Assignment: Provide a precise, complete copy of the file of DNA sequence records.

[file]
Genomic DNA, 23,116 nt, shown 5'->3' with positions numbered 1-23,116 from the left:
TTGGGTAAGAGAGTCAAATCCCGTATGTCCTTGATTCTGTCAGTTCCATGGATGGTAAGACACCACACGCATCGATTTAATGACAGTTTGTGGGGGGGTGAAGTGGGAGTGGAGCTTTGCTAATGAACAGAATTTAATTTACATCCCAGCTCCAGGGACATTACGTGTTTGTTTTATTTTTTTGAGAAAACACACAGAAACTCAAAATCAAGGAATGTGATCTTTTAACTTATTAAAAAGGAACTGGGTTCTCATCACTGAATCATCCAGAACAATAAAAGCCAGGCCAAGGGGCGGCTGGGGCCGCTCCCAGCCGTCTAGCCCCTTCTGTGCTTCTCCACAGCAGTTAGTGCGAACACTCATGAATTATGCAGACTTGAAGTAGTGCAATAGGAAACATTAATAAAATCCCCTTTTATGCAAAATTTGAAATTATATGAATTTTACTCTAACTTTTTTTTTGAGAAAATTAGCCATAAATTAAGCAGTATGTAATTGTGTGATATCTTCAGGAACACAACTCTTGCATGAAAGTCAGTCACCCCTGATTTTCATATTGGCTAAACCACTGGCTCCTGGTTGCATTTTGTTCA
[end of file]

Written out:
Genomic DNA, 23,116 nt, shown 5'->3' with positions numbered 1-23,116 from the left:
TTGGGTAAGAGAGTCAAATCCCGTATGTCCTTGATTCTGTCAGTTCCATGGATGGTAAGACACCACACGCATCGATTTAATGACAGTTTGTGGGGGGGTGAAGTGGGAGTGGAGCTTTGCTAATGAACAGAATTTAATTTACATCCCAGCTCCAGGGACATTACGTGTTTGTTTTATTTTTTTGAGAAAACACACAGAAACTCAAAATCAAGGAATGTGATCTTTTAACTTATTAAAAAGGAACTGGGTTCTCATCACTGAATCATCCAGAACAATAAAAGCCAGGCCAAGGGGCGGCTGGGGCCGCTCCCAGCCGTCTAGCCCCTTCTGTGCTTCTCCACAGCAGTTAGTGCGAACACTCATGAATTATGCAGACTTGAAGTAGTGCAATAGGAAACATTAATAAAATCCCCTTTTATGCAAAATTTGAAATTATATGAATTTTACTCTAACTTTTTTTTTGAGAAAATTAGCCATAAATTAAGCAGTATGTAATTGTGTGATATCTTCAGGAACACAACTCTTGCATGAAAGTCAGTCACCCCTGATTTTCATATTGGCTAAACCACTGGCTCCTGGTTGCATTTTGTTCA